Poems & Short Stories: 4,271
Forum Members: 70,634
Forum Posts: 1,033,546
And over 2 million unique readers monthly!
"Wanta drive?" Casey's friend was rolling a smoke before he cranked up. "They tell me up in Lund that no man livin' ever got the chance to look back and see Casey Ryan swallowing dust. I've heard of some that's tried. But I reckon," he added pensively, while he rubbed the damp edge of the paper down carefully with a yellowed thumb, "Fords is out of your line, now. Maybe you don't toy with nothin' cheaper than a twin-six."
"Well, you can ask anybody if Casey Ryan's the man to git big-headed! Money don't spoil me none. There ain't anybody c'n say it does. Casey Ryan is Casey Ryan wherever an' whenever yuh meet up with him. Yuh might mebby see me next, hazin' a burro over a ridge. Or yuh might see me with ten pounds uh flour, a quart uh beans an' a sour-dough bucket on my back. Whichever way the game breaks--you'll be seein' Casey Ryan; an' you'll see 'im settin' in the game an' ready t' push his last white chip to the center."
"I believe it, Casey. Darned if I don't. Well, you drive 'er awhile; till yuh get tired, anyway." He bent to the crank, gave a heave and climbed in, with Casey behind the wheel, looking pleased to be there and quite ready to show the world he could drive.
"Say, if I drive till I'm tired," he retorted, "I'm liable to soak 'er hubs in the Atlantic Ocean before I quit. And then, mebby I'll back 'er out an' drive 'er to the end of Venice Pier just for pastime."
"Up in Lund they're talkin' yet about your drivin'," his new friend flattered him. "They say there's no stops when you get the wheel cuddled up to your chest. No quittin' an' no passin' yuh by with a merry laugh an' a cloud of alkali dust. I guess it's right. I've been wantin' to meet yuh."
"That there last remark sounds like a traffic cop I had a run-in with once!" Casey snorted--merely to hide his gratification. "You sound good, just to listen to, but you ain't altogether believable. There's men in Lund that'd give an ear to meet me in a narrow trail with a hairpin turn an' me on the outside an' drunk.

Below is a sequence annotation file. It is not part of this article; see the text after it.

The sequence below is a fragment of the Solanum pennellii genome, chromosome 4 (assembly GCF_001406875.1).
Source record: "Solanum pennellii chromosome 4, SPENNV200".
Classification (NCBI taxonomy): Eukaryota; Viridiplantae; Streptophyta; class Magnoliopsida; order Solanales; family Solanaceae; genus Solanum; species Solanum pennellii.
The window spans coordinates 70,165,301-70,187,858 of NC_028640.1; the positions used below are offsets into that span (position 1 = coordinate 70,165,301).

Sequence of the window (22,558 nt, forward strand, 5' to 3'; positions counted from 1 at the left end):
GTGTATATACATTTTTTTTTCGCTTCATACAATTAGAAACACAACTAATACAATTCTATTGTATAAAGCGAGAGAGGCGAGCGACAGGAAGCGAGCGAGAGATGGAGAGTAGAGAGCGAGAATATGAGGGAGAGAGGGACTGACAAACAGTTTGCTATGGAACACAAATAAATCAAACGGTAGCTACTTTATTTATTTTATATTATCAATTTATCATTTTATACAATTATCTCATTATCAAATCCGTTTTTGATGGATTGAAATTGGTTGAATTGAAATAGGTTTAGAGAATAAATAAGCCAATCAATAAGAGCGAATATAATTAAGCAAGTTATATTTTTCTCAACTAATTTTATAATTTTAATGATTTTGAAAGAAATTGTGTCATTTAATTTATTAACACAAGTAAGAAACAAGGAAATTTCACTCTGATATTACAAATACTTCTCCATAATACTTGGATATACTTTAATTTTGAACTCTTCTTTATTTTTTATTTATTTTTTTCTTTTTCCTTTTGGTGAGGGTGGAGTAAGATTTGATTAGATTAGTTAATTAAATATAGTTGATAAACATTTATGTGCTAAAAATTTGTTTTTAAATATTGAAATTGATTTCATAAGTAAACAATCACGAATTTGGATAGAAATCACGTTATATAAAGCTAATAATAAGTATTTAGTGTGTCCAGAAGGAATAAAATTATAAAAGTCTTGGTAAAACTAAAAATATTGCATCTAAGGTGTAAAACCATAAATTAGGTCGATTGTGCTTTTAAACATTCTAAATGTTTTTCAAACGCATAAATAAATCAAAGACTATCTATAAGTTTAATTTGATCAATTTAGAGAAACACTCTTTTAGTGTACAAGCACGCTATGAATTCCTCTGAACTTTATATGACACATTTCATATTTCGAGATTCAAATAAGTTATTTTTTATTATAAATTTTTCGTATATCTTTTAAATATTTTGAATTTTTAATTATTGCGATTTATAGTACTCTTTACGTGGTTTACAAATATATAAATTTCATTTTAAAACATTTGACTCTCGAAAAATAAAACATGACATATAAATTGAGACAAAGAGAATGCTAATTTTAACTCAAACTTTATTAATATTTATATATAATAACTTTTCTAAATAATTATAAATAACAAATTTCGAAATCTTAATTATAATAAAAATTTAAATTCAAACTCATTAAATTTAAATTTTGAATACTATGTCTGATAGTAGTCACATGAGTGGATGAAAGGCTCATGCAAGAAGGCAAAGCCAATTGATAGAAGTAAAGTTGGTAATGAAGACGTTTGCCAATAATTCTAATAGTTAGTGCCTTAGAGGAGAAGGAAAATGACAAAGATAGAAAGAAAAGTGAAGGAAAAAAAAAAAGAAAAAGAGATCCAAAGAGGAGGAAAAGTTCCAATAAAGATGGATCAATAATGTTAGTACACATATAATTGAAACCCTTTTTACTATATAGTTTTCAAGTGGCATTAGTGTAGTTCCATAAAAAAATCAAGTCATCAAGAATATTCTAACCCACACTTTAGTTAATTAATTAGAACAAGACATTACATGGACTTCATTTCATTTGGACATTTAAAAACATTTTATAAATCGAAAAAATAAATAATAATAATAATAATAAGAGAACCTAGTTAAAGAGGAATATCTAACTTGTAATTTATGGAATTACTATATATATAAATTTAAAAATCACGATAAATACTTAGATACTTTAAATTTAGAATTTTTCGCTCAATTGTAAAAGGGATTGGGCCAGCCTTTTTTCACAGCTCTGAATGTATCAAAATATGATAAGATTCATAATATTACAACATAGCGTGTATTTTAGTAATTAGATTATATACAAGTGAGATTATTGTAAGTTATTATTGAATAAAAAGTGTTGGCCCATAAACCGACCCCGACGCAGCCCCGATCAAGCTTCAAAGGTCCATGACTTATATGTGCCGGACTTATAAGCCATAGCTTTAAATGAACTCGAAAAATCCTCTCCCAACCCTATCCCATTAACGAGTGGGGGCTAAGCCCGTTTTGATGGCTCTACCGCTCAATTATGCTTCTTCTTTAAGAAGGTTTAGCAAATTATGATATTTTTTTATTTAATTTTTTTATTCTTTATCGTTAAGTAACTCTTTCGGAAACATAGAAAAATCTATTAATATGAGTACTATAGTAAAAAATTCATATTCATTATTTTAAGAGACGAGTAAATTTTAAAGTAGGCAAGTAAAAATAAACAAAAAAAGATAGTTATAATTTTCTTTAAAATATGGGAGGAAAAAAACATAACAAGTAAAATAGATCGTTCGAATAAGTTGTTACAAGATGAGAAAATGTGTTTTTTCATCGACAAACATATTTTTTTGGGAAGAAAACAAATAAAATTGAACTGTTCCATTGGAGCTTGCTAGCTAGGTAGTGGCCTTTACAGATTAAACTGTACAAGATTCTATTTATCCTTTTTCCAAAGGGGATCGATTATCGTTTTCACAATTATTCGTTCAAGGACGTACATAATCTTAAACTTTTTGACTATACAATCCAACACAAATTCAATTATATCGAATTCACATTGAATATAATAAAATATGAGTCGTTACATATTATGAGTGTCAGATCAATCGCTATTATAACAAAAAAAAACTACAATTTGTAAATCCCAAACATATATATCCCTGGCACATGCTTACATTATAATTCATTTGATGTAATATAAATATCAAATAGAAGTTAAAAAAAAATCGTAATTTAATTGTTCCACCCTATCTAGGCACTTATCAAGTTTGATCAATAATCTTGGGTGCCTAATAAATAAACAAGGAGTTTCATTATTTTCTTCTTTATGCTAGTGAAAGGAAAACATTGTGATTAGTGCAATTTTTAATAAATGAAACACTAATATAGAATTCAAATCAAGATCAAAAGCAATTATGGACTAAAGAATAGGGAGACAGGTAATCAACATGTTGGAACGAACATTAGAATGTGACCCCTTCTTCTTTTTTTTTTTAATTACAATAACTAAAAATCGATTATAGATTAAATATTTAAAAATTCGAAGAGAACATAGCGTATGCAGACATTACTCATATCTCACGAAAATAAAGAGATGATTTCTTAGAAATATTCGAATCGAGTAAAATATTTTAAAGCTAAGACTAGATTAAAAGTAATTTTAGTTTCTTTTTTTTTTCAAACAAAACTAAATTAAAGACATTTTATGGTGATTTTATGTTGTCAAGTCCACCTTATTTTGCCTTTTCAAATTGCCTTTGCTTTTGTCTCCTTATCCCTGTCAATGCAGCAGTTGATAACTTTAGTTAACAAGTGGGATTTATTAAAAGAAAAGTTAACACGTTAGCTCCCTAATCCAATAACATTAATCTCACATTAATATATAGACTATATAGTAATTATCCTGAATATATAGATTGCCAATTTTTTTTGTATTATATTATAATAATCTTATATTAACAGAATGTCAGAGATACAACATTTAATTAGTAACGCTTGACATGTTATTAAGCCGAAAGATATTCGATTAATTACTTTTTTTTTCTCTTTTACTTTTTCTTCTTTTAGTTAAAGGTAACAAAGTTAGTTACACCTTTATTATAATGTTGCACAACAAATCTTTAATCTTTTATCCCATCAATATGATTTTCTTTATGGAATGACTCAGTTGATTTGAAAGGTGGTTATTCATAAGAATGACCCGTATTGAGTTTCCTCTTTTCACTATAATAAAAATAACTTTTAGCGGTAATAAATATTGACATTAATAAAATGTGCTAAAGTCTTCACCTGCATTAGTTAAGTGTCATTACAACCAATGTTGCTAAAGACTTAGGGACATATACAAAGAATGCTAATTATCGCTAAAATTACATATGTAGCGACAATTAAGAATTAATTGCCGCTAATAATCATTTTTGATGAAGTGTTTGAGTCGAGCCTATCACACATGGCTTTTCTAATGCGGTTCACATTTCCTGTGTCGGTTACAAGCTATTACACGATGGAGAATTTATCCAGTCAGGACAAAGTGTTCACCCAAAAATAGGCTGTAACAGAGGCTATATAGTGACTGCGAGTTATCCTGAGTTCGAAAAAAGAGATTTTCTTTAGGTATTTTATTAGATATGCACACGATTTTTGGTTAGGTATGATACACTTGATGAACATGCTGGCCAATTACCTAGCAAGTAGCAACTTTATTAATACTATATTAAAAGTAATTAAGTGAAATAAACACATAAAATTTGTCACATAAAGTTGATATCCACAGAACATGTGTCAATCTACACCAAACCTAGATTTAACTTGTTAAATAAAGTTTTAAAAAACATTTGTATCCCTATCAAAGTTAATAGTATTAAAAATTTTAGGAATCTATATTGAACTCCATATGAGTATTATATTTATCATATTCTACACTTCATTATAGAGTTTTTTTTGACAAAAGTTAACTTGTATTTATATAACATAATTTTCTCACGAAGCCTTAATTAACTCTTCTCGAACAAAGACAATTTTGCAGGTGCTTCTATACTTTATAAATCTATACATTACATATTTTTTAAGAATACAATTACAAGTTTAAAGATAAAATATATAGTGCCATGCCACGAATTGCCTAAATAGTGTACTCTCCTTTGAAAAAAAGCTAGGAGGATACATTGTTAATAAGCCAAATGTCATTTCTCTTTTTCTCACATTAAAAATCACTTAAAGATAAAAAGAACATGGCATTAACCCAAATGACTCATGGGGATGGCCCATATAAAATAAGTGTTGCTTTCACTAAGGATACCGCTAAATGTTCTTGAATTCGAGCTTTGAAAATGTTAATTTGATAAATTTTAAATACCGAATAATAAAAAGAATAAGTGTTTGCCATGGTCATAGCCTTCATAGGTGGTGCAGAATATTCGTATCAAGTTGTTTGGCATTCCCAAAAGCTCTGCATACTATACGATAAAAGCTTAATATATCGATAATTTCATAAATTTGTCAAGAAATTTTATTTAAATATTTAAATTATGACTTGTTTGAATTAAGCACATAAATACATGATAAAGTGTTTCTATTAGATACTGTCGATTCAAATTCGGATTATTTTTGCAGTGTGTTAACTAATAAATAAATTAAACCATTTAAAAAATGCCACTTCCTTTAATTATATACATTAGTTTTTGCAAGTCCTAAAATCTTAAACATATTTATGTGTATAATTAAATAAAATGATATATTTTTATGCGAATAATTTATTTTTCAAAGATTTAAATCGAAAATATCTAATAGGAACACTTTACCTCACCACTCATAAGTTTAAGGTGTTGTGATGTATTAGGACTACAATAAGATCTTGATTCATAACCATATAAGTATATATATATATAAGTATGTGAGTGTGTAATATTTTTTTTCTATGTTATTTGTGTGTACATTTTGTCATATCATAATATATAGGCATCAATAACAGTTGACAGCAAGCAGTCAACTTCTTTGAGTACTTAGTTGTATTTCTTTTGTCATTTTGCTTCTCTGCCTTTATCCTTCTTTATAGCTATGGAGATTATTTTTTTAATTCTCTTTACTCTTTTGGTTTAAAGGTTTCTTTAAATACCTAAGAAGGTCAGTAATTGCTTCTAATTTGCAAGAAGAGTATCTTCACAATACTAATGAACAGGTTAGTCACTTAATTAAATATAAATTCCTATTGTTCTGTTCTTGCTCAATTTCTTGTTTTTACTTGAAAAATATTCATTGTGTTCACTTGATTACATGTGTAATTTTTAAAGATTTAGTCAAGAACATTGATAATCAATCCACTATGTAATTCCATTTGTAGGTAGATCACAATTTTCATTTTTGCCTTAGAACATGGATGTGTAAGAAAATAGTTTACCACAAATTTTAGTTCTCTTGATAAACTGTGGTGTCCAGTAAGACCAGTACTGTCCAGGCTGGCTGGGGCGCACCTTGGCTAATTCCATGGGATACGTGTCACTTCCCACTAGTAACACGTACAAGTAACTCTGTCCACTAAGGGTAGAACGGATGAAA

"They'd like it to be about a four-thousand-foot drop, straight down. Lund as a town ain't so crazy about me that they'd close up whilst I was bein' planted, an' stop all traffic for five minutes. A show benefit was sprung on Lund once, to help Casey Ryan that was supposed to be crippled. An' I had to give a good Ford--a darn' good Ford! --to the benefitters, so is they could git outa town ahead uh the howlin' mob. That's how I know the way Lund loves Casey Ryan. Yuh can't kid me, young feller."
Meanwhile, Casey swung north into Cajon Pass; up that long, straight, cement-paved highway to the hills he showed his new friend how a Ford could travel when Casey Ryan juggled the wheel. The full moon was pushing up into a cloud bank over a high peak beyond the Pass. The few cars they met were gone with a whistle of wind as Casey shot by.
He raced a passenger train from the mile whistling-post to the crossing, made the turn and crossed the track with the white finger of the headlight bathing the Ford blindingly. He completed that S turn and beat the train to the next crossing half a mile farther on; where he "spiked 'er tail", as he called it, stopping dead still and waiting jeeringly for the train to pass. The engineer leaned far out of the cab window to bellow his opinion of such driving; which was unfavorable to the full extent of his vocabulary.
"Nothin' the matter with a Ford, as I can see," Casey observed carelessly, when he was under way again.